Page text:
From the title you might think well, I don’t trade Aussie Dollars, come to think of it I’ve never been there in my life. Similarly, I’ve never had a Japanese Yen to my name, why on earth would I consider the exchange rate between the currencies of these two countries that are at least eight hours away from my time zone?! Well, the answer is because the golden compass of the AUDJPY exchange rate can help you make some serious decisions on your GBP, EUR and USD, and come to think of it most accumulations of foreign currencies.
In the investing world, these two currencies are the antithesis of each other; matter and anti-matter. With Australia’s Dollar a “high-beta” currency, moving dramatically on sentiment and external conditions, the Japanese Yen is one of the world’s most famous safe havens: a harbour investors seek cover within during a storm. When matter meets antimatter the two cease to exist in a fleeting moment, emitting energy usually in the form of radiation. Fortunately, we don’t need particle physics to explain what happens when the Aussie meets the Yen.
One Aussie Dollar is currently worth just shy of 76 Japanese Yen, equalling the lows of the beginning of 2019, a level hit following one of the worst stock market sell offs at the end of 2018. As risk settled and trade optimism continued, the Japanese Yen’s astronomic appreciation eased and the Aussie Dollar managed to gain traction creating a technical price floor around this level. To add to the pressure, 76 is also the level that the pair threatened in January 2016 before staging a similar recovery.
The trade links between Australia and China are critical to both economies. China imports huge quantities of Iron Ore, for example, from the commodity focused nation. Intensifications of the trade war that threaten Chinese production and growth therefore weigh heavily on the Aussie Dollar as expectations grow of lower future Australian exports. Combine this specific risk with the status of the Yen as a safe haven and it’s particle physics on a global scale.
Sub-76 Yen to the Dollar is a pivotal level that at least thanks to the surprise election result over the weekend down-under, has not been convincingly broken yet. If the pair’s bearish trend continues it will flash warning signals to the rest of the world with huge ramifications on global assets.
Citigroup Inc., Oanda Asia Pacific Pte and JPMorgan Asset Management representatives have all strongly suggested the pair will break this level spurring concerns in wider markets. Options markets too are pricing the strongest polarised expectations amongst G10 currencies, with the Yen priced as the G-10 currency most likely to appreciate in value, and AUD the currency most likely to sell off.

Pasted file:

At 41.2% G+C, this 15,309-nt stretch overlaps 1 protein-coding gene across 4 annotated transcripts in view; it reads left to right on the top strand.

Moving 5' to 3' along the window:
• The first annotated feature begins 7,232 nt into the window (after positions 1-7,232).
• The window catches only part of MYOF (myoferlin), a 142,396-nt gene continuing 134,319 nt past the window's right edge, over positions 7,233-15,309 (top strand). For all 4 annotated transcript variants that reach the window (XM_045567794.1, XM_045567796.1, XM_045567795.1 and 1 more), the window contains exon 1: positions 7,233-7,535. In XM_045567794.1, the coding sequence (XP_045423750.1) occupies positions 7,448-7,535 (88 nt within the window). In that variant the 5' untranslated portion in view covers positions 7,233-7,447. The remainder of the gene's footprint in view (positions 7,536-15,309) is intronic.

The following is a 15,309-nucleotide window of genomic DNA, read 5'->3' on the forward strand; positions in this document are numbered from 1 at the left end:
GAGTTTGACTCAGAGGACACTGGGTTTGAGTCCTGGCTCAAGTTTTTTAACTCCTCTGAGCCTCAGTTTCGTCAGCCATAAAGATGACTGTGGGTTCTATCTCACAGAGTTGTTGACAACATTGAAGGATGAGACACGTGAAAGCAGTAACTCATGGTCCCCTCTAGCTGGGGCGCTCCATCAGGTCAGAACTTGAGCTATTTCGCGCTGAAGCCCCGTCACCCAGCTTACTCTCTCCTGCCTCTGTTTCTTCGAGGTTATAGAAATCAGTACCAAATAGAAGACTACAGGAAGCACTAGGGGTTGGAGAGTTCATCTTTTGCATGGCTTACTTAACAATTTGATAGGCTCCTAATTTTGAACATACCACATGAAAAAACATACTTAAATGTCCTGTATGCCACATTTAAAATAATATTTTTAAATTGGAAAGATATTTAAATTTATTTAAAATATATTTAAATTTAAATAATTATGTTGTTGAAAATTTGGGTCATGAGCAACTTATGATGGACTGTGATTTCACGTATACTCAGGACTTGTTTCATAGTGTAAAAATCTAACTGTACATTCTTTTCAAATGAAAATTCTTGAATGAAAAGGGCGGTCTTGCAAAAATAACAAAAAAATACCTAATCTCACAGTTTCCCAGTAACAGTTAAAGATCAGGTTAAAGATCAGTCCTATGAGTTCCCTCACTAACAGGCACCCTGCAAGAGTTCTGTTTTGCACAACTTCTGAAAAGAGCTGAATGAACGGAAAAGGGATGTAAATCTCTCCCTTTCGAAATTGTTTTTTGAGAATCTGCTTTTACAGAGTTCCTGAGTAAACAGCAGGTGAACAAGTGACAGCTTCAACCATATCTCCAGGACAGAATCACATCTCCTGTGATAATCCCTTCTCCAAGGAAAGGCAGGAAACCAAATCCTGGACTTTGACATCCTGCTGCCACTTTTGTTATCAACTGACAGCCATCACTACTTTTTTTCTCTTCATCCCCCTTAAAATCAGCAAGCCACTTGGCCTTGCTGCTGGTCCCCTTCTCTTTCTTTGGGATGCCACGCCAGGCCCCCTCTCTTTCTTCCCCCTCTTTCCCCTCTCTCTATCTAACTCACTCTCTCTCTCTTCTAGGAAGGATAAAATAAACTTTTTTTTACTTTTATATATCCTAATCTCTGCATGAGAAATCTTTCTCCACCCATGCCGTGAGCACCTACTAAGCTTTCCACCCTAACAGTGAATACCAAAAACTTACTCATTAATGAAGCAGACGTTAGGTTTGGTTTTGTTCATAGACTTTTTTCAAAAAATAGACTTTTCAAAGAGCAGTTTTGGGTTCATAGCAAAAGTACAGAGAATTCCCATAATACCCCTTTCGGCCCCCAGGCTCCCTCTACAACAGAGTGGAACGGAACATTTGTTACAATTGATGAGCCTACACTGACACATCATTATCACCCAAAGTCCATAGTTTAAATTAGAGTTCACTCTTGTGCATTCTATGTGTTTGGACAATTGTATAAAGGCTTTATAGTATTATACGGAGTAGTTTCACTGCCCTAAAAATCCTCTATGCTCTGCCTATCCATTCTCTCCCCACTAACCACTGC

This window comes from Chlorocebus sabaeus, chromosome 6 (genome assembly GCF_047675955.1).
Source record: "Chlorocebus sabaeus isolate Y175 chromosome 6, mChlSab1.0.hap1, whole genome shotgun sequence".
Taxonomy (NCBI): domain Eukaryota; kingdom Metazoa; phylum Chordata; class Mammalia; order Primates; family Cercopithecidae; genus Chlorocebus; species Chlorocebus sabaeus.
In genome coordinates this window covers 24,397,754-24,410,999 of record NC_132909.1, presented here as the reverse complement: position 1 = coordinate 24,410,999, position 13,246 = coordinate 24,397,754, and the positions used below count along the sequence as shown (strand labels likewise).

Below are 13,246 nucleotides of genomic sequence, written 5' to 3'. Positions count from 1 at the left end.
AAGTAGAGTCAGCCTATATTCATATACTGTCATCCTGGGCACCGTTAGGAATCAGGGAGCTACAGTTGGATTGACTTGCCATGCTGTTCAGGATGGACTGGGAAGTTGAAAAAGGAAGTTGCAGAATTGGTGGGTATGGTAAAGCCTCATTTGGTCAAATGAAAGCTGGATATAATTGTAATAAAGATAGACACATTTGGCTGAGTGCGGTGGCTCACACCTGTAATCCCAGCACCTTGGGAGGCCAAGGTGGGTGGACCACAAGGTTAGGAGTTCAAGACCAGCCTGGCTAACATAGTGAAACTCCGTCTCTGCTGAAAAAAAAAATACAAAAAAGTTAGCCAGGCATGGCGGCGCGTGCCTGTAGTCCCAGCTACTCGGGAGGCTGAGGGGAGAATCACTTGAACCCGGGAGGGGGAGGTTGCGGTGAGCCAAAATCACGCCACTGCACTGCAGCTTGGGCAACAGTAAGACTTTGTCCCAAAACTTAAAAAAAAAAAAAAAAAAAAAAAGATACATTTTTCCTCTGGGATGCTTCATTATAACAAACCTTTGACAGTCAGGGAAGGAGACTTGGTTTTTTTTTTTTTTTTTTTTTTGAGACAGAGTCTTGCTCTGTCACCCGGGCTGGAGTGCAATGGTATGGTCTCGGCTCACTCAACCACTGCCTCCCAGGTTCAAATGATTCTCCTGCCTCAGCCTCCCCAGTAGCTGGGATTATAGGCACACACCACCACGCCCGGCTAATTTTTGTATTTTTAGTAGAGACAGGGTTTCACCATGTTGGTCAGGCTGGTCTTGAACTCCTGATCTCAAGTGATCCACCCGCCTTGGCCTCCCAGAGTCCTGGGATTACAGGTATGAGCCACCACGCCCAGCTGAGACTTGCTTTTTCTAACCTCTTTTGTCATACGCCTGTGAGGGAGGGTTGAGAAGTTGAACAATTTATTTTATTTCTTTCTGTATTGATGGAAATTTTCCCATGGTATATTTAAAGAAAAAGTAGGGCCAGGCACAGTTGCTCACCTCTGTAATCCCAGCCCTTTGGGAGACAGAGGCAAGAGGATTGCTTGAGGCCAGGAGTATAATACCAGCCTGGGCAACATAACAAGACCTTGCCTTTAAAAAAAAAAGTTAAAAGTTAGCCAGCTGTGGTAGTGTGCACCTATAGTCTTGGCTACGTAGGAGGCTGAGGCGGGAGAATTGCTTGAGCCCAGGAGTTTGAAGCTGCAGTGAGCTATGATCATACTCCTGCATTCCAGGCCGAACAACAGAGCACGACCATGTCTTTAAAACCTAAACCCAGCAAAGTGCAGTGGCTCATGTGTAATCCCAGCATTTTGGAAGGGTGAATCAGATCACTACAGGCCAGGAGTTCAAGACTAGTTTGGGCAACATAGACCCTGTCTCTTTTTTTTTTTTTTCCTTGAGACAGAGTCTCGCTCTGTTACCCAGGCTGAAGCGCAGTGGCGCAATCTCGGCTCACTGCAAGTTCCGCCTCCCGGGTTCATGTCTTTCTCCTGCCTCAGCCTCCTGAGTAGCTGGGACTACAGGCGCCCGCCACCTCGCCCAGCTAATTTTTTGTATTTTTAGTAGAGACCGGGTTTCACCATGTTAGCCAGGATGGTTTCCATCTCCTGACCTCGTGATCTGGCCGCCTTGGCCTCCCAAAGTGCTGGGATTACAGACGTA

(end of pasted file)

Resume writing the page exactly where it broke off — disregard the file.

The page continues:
So if these major market participants are right, which they really could be, and options markets are onto something, then there’ll definitely be some spare cash to stick another shrimp on the barbie if you find yourself kicking around Sydney!
However, what for the rest of the world?
The pair is a barometer of economic health and its deterioration would cause stock sell offs in a bid for safe havens. In Foreign Exchange markets, the Pound has achieved a more risky status as a result of its political tumult surrounding the Brexit saga. It has also proved sensitive to risk appetite changing as a result of trade war developments. So expect a weaker Pound (all other things on the Brexit/economic front being equal) should AUDJPY break below its present market value. The US Dollar has struggled as a safe haven as of late late, however, with its status as the underwriter of international trade it is unlikely to be moved immensely. US treasuries now trade a long way away from their >3% yield enjoyed at the start of 2019 on the 10-year note. A further rally in US debt, a classic safe haven, would limit reward behind USD thereby stunting investor demand for it introducing a downward pressure on the currency.
The Euro, much to many commentators’ surprise, is showing itself as an emerging safe haven. However, unabating political risk and economic stagnation is hindering its ability to achieve a bid as a result of intensifications in global risks. Conversely, if the 76 level is held, a signal of confidence in the global economy and trade war would be generated, raising the Pound, whilst undermining defensive asset demand.
Don’t own a Yen; don’t need a Dollar, Dollar, Dollar isn’t what you need? Well, there’s your reason to watch BOTH. (Hey, hey.)
Discussion and Analysis by Charles Porter
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